The Back of the Turtle by Thomas King
I started reading this on my only camping trip of last summer, when we were huddled in the car waiting out a downpour. I hadn't brought a book but thankfully had enough internet to log onto the library and download the ebook version. Doing that from a remote campsite in the woods felt a little like magic.
Anyway, I finally finished the book months later and I'm glad I did. It had a healthy dose of some of my favourite things to find in books: hope and redemption. A man goes back to the small town that he helped obliterate with toxic chemicals, with the intent of killing himself. Instead, he saves some mysterious people from the ocean and ends up being saved himself. Along the way we meet some delightful weird characters and experience tiny miracles.
Shadow of the Wind by Carlos Ruiz Zafon
I re-read this book after finding it at a thrift shop and remembering how much I loved it the first time around. It's a dark and gloomy mystery set in post-war Barcelona and starts in an enchanting place called the Cemetery for Forgotten Books. It's the type of atmospheric thriller I used to wish I could write.
Diana, Herself: An Allegory of Awakening by Martha Beck
This book is part fantasy and part self help, and where the two collide is pretty inspiring stuff. A woman is stranded in the woods and meets a talking wild boar who teaches her seven "Tasks" to become her true self and save the world. It's pretty out there and woo woo, but also somehow feels completely believable to me. While I've never been healed by bees or cuddled with bears, I've had enough mystical-seeming experiences in nature to get on board. Apparently it's the first part of a trilogy and I cannot wait for the second one to be released.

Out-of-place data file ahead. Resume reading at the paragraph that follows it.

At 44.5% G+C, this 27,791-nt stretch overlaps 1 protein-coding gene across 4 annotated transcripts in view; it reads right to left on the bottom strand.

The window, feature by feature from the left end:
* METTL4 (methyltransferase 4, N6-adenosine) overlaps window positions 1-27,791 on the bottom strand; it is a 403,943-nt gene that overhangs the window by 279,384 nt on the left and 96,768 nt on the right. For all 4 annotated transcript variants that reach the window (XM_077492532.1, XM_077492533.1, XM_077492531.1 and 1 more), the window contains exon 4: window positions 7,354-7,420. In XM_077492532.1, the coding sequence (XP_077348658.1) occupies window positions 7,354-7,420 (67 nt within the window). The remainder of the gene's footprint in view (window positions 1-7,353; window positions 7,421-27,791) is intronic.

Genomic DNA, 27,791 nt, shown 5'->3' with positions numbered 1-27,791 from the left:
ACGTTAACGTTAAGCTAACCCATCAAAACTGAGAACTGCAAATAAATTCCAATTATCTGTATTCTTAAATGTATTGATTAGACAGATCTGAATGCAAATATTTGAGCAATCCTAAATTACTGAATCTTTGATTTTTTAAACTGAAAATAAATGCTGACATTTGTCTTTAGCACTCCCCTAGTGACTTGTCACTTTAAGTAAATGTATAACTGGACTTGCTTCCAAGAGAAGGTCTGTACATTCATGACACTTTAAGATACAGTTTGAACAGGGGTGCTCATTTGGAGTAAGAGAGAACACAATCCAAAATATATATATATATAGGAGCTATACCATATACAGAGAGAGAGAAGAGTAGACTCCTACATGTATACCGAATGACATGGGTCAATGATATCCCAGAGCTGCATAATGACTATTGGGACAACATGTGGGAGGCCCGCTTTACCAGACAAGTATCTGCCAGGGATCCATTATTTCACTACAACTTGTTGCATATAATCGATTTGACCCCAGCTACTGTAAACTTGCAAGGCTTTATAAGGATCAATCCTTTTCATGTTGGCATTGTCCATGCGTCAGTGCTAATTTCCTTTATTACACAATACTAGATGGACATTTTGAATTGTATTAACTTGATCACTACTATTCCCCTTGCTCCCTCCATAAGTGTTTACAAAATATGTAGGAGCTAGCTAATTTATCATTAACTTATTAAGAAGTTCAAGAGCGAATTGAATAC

The Queen of the Tearling by Erika Johansen
The first book in another trilogy that is thankfully already released, since I'm already halfway through the second book and will likely dive right into the third. The story is set in the far-future, after our world has gone to shit and idealists have sought out a new one, but it feels like the past because there is no modern technology. A young queen is struggling to take charge of a kingdom that has been given over to excessive inequality and injustice. When she decides to stop the slave trade that has been supporting the kingdom for years, she has to face seemingly impossible consequences. Not only is the writing sharp and witty, with strong characters and a break-neck plot, but the story has so much to say about our own times. It's a brilliant political diatribe disguised as a rollicking fantasy story. I love it.
Being a Beast: Adventures Across the Species Divide by Charles Foster
This book combines the bizarre first hand experiences with super in-depth explorations of philosophy and psychology. It was pretty dense, which meant I had to read it in quiet places, but beneath the verbosity was a wicked sense of humor and compassion. In an attempt to understand animal consciousness, Foster "becomes" such animals as badgers, foxes, and otters by living in holes and eating earthworms, trying to track his children by their scat, and scavenging for food in back alleys. It's gross at times, but also absolutely compelling for an animal lover like me.